A neat, quick and easy system involving a couple of tables to give depth to your platoon leadership characters and others as you need them.  This is done in a plot point style system, letting you use it as much as you want, as opposed to giving specific rules for the game table, though these could be generated very easily if you want them.  For example a "Fanatic" character wont be taking many prisoners, so don't assign him such tasks or they will be liquidated before they get delivered to the intelligence section and you wont get the VPs (He just hasn't been the same since his family died in that bombing raid... ) The tables themselves are generic, but they get the creative juices flowing and I already have plans to build more specific ones for my German forces.

Section 2 - Scenario Generation
Very slick, easy to use system which not only provides an individual scenario, but what comes before and after.  Very neat for a series of ongoing games in a particular sector, and each game has particular victory conditions that aren't just "kill them all".  The solitaire rules for setting up the enemy are also good - sensible but able to keep you guessing.  The scenarios also include support factors, such as armour, artillery etc.  I plan to keep the arty part secret and just roll it up when I call for it.  After all, I might have a battery in support of my patrol but I wont know they will definitely fire (they could be busy supporting another unit)when I ask them to....until I ask them to!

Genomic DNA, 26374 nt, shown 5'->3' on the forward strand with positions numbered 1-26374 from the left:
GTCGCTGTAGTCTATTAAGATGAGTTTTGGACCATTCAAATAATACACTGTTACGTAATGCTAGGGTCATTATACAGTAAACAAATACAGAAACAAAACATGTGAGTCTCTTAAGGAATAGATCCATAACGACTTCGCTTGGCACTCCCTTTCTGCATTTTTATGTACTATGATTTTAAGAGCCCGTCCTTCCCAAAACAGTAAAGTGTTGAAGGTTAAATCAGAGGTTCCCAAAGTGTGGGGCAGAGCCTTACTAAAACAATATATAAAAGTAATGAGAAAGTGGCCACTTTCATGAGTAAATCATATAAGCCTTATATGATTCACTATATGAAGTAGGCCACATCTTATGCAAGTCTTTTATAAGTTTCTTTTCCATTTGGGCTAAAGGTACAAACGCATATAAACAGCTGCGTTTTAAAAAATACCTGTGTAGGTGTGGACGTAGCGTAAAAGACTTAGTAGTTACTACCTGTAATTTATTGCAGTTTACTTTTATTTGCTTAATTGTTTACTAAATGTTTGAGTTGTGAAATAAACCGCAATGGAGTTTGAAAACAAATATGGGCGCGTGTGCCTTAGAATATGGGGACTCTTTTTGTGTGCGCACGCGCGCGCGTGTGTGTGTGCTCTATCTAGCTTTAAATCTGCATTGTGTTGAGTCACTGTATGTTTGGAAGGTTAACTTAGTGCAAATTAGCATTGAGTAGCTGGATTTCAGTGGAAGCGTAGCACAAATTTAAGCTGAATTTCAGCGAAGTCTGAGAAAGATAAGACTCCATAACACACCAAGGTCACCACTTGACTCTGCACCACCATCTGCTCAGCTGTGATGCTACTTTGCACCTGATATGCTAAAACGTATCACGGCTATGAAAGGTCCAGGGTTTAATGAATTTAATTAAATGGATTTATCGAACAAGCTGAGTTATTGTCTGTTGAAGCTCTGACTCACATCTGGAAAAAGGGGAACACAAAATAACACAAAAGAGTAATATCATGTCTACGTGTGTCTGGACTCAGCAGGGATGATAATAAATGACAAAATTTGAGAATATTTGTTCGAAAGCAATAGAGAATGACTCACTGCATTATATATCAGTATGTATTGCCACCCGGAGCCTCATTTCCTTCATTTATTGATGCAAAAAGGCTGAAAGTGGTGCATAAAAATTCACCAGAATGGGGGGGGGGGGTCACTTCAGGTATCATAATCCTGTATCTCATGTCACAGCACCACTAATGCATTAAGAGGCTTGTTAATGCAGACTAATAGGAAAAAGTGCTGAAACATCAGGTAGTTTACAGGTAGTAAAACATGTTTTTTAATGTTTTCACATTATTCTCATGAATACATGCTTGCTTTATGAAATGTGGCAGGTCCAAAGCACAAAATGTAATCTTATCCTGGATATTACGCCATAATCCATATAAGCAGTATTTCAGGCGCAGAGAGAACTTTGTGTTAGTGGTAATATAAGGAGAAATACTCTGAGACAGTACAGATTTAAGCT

Section 3 -Events
This is probably the most subjective part of the book, and it involves all the post mission stuff that happens: Interactions with other figures, reinforcement and support etc.  The book lays down some rules for working out what happens, but it is very narrative based and you'll need to develop it yourself, based on how each game goes.  Then again, no prescriptive system will meet everyone's needs and this instead gives you a framework to apply to any situation.  Its free flowing and with only a little imagination really required on your part (think back to Commando comics, Cross of Iron and all those Sven Hassel books!)